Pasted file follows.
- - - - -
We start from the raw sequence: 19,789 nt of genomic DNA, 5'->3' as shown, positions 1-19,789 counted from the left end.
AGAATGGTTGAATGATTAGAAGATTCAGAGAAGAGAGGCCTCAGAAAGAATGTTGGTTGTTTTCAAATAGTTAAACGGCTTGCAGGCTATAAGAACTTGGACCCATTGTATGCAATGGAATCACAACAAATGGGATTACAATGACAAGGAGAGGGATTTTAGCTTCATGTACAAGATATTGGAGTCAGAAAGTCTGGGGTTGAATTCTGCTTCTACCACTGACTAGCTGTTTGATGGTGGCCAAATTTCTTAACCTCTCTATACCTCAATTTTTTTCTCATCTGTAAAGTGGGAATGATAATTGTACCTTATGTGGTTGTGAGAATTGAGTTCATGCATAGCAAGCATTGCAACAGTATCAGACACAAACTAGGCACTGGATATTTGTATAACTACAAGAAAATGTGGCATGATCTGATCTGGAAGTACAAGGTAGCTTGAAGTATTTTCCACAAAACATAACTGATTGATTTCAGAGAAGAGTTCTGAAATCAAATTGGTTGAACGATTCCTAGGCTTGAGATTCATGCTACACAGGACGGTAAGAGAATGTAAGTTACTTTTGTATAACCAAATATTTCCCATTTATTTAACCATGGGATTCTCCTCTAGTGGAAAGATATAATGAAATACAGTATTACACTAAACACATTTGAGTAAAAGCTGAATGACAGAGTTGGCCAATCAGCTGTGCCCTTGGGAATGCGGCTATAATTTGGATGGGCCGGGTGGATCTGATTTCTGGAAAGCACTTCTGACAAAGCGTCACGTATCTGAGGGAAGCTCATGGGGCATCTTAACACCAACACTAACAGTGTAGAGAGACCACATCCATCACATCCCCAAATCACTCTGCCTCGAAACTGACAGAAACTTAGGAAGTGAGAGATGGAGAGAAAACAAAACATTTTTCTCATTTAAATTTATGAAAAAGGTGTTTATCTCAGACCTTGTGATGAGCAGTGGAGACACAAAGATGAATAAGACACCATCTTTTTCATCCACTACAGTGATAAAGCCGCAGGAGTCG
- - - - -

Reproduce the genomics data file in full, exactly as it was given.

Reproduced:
We start from the raw sequence: 19,789 nt of genomic DNA, 5'->3' as shown, positions 1-19,789 counted from the left end.
AGAATGGTTGAATGATTAGAAGATTCAGAGAAGAGAGGCCTCAGAAAGAATGTTGGTTGTTTTCAAATAGTTAAACGGCTTGCAGGCTATAAGAACTTGGACCCATTGTATGCAATGGAATCACAACAAATGGGATTACAATGACAAGGAGAGGGATTTTAGCTTCATGTACAAGATATTGGAGTCAGAAAGTCTGGGGTTGAATTCTGCTTCTACCACTGACTAGCTGTTTGATGGTGGCCAAATTTCTTAACCTCTCTATACCTCAATTTTTTTCTCATCTGTAAAGTGGGAATGATAATTGTACCTTATGTGGTTGTGAGAATTGAGTTCATGCATAGCAAGCATTGCAACAGTATCAGACACAAACTAGGCACTGGATATTTGTATAACTACAAGAAAATGTGGCATGATCTGATCTGGAAGTACAAGGTAGCTTGAAGTATTTTCCACAAAACATAACTGATTGATTTCAGAGAAGAGTTCTGAAATCAAATTGGTTGAACGATTCCTAGGCTTGAGATTCATGCTACACAGGACGGTAAGAGAATGTAAGTTACTTTTGTATAACCAAATATTTCCCATTTATTTAACCATGGGATTCTCCTCTAGTGGAAAGATATAATGAAATACAGTATTACACTAAACACATTTGAGTAAAAGCTGAATGACAGAGTTGGCCAATCAGCTGTGCCCTTGGGAATGCGGCTATAATTTGGATGGGCCGGGTGGATCTGATTTCTGGAAAGCACTTCTGACAAAGCGTCACGTATCTGAGGGAAGCTCATGGGGCATCTTAACACCAACACTAACAGTGTAGAGAGACCACATCCATCACATCCCCAAATCACTCTGCCTCGAAACTGACAGAAACTTAGGAAGTGAGAGATGGAGAGAAAACAAAACATTTTTCTCATTTAAATTTATGAAAAAGGTGTTTATCTCAGACCTTGTGATGAGCAGTGGAGACACAAAGATGAATAAGACACCATCTTTTTCATCCACTACAGTGATAAAGCCGCAGGAGTCG